Last fall, my Regency romance novella, Something Wicked This Way Comes was published in the Spellbound anthology, which is part of The Haunting of Castle Keyvnor Collection.
On March 22, Something Wicked This Way Comes will be available in a digital edition all by itself.
It’s also the first story in my Brides of North Barrows series. The series will continue with Daphne’s story, coming this fall.
Here’s the new cover!
Seven years ago, Sophia Brisbane lost everything—her father, her brother, her family fortune—but worse, was rejected by the man she loved. She’s determined not to yearn for the past and its pleasures—until she encounters Lucien de Roye again. Although he knew Sophia could never be his own, Lucien vowed to retrieve her squandered inheritance—even wagering his very soul to a demon. When Sophia learns what he has done, no force on heaven or earth will convince her to let him pay the demon’s due, no matter what the cost to herself.
Something Wicked This Way Comes will be published in a digital edition on March 22, 2017. Pre-order is available at some portals (B&N link will be up soon) Spellbound and the other Haunting of Castle Keyvnor anthologies remain available, too.
Order Something Wicked This Way Comes Now!
Read an excerpt from Something Wicked This Way Comes, or download the prologue free from my online store in either EPUB or MOBI.
Halloween is just around the corner. Do you read spooky books at this time of year? I do, so I thought you might like a list of what’s spooky in my list. There are ghosts, or suspected ghosts, warning dreams, cursed heroes and heroines, a nightmare of a future world and more in this collection of my spooky books.
We’ve watched some interesting movies lately, so I thought I’d share as much with you. Maybe you haven’t seen these ones.
Byron – this was a lovely period piece by the BBC. I think it was made originally for television as it is in two episodes. As always with the BBC, the period details are exquisite. It’s a biography of Byron, the poet who was said to be “mad, bad and dangerous to know”. Here’s his bio on Wiki. The interesting thing about Byron is that his life is essentially the inspiration for every Regency romance you’ve ever read – he’s the dangerous rake, but he marries the sweet intellectual who adores him to bits. (He called his wife Anne Isabella Millbank “the princess of parallelograms”.) The difference in this Regency romance is that in real life, there was no HEA. Their marriage worked out very badly – her goodness, according to Byron, didn’t make him better but made him worse. A bit of a sad piece, but interesting all the same.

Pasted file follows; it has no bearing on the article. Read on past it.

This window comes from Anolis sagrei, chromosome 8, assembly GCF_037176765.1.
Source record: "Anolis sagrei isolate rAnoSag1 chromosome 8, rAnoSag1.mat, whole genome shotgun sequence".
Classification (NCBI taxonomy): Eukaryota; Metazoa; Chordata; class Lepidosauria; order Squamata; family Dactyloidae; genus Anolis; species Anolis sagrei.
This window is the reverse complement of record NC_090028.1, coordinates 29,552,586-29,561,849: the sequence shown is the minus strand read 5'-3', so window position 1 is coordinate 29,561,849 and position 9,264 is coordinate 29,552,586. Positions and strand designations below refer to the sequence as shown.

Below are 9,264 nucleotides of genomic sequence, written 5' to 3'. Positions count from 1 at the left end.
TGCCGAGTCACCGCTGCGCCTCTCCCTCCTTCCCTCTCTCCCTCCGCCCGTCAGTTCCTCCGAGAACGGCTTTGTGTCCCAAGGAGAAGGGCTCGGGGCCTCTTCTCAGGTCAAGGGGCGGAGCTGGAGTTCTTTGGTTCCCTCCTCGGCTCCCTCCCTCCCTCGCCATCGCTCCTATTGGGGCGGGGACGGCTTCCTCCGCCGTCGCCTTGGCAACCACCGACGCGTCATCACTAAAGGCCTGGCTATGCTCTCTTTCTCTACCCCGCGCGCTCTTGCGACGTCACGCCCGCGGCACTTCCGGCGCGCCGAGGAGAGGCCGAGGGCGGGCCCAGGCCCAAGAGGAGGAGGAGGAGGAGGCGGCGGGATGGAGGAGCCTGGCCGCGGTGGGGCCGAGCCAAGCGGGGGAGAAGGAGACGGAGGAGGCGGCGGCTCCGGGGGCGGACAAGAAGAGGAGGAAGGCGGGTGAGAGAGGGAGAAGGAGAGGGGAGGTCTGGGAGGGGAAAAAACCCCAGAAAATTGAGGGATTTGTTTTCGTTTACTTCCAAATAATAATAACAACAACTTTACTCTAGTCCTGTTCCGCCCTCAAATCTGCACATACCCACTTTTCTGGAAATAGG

Bright Star – another story of another poet, another period piece. This one was directed by Jane Campion and is the story of John Keats, the romantic poet who died so very young. He died at 25, believing himself to be a failure. What’s interesting is how much of his poetry is familiar – some of it is recited in the film and though I’ve never studied 19th c English poets or read Keats (to my recollection) I knew lines of his work. “A thing of beauty is a joy forever.” Here’s the Wiki on the movie. It was quite beautifully filmed and very evocative of the period. I really enjoyed it, although (again) it wasn’t particularly upbeat.
Woman in Black – another dark little story. This one is a ghost story set in (presumably) the Victorian era in what looks like Northumberland. It’s shot in colour but very close to black and white, and is quite atmospheric. Daniel Radcliffe stars in this one, having made an escape from the Harry Potter movies, and he does a very good job. Here’s the Wiki on the movie. The movie is based upon a book written by Susan Hill – and here’s another good way to find new authors. I’ve ordered a couple of her books to read as a result of seeing this movie.
How about you? Have you watched any interesting movies lately?